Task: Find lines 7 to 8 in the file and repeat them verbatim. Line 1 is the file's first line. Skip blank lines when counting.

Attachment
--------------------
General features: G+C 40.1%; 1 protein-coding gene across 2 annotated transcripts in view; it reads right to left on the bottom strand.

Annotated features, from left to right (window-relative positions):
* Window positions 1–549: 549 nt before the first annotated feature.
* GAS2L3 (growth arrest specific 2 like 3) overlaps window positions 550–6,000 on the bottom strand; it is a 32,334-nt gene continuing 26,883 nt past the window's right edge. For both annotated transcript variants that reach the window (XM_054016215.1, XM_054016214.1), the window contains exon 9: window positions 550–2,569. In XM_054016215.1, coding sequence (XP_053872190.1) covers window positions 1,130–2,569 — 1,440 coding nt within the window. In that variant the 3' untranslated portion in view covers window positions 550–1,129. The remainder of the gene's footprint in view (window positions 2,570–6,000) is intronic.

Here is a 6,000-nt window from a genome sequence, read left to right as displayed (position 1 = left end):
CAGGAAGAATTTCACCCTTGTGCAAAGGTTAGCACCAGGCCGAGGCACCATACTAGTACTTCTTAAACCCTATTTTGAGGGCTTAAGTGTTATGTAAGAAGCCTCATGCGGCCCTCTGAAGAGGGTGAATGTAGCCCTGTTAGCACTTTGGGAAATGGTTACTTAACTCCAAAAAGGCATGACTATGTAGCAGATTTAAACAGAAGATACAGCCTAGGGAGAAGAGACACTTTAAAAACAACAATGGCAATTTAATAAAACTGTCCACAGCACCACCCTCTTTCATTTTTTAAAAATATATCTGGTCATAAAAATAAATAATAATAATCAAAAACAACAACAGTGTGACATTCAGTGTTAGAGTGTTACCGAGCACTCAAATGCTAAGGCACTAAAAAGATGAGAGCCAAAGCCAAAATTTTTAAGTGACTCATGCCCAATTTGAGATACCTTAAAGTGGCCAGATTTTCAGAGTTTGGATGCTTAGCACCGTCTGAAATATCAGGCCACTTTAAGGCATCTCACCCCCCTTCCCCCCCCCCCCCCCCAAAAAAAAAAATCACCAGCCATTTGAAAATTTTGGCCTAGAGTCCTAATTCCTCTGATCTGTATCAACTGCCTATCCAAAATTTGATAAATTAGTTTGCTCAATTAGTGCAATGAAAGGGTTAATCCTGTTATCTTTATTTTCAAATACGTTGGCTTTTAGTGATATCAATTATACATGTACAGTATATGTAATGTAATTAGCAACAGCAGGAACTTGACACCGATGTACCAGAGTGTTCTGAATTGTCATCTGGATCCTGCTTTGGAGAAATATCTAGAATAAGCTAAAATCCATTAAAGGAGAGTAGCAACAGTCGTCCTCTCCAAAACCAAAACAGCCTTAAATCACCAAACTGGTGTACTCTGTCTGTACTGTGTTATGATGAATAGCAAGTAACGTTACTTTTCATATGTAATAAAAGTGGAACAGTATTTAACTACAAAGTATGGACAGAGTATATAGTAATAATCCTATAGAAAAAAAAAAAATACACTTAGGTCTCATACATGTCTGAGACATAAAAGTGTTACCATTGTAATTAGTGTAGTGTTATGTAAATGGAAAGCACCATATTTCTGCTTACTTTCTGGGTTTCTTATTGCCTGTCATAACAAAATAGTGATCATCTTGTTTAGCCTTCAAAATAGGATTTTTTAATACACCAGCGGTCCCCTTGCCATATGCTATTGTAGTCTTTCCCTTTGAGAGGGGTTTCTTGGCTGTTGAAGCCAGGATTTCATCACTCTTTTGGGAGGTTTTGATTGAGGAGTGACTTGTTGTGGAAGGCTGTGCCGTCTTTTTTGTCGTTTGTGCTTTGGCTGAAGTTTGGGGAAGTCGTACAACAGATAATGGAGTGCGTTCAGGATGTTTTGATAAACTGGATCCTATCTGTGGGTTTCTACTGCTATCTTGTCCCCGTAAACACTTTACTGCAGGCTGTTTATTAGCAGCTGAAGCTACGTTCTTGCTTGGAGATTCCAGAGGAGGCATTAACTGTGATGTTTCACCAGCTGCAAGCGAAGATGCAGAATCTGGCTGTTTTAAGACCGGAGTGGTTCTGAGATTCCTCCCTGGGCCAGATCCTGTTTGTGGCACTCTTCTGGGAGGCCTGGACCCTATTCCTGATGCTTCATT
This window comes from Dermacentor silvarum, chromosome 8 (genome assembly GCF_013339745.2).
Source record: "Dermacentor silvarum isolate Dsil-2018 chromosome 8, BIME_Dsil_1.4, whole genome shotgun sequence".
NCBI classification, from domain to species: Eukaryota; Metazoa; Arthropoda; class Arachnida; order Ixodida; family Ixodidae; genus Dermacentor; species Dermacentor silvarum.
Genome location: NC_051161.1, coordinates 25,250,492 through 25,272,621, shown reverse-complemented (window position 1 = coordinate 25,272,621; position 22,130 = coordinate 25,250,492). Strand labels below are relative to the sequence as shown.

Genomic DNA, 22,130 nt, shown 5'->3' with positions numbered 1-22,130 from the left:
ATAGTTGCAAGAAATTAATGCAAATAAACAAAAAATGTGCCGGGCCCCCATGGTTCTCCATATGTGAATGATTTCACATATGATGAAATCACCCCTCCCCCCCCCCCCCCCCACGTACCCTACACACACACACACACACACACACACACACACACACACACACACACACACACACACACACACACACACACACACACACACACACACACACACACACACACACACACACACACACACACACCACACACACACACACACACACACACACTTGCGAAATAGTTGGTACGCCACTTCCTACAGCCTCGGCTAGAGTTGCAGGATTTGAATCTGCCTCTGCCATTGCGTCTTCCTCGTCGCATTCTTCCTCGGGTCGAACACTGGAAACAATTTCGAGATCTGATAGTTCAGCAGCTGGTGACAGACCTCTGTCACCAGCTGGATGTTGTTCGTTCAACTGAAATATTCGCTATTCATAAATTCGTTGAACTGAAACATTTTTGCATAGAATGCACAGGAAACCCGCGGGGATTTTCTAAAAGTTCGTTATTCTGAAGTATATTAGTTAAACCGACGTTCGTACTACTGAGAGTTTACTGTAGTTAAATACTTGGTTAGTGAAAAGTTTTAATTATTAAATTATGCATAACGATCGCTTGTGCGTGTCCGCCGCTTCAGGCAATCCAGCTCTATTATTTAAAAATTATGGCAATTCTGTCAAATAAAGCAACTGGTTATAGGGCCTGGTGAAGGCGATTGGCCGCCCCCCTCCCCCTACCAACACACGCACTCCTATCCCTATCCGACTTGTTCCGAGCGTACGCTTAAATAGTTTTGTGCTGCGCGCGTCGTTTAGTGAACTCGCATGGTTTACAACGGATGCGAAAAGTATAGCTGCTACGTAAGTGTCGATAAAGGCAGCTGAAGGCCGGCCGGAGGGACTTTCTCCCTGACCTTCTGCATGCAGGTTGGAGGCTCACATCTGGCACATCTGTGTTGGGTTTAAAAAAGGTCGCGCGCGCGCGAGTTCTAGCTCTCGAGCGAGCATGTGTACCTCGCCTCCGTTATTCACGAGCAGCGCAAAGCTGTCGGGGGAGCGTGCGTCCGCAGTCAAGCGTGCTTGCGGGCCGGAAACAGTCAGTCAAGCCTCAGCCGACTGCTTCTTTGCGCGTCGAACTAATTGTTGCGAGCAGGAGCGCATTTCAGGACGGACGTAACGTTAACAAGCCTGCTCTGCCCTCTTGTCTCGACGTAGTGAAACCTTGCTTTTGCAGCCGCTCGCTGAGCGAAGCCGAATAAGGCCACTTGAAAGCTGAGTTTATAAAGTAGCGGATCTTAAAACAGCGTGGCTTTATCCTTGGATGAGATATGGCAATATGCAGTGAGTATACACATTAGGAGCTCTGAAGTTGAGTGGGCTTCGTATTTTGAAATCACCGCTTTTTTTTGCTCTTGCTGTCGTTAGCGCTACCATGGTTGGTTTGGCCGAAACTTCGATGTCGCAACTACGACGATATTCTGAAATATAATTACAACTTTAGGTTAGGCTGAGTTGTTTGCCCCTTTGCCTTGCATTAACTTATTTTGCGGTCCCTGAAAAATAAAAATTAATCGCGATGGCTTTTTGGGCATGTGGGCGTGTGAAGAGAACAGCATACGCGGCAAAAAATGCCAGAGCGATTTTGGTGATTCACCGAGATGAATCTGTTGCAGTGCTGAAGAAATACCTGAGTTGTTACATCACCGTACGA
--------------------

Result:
This window comes from Dermacentor silvarum, chromosome 8 (genome assembly GCF_013339745.2).
Source record: "Dermacentor silvarum isolate Dsil-2018 chromosome 8, BIME_Dsil_1.4, whole genome shotgun sequence".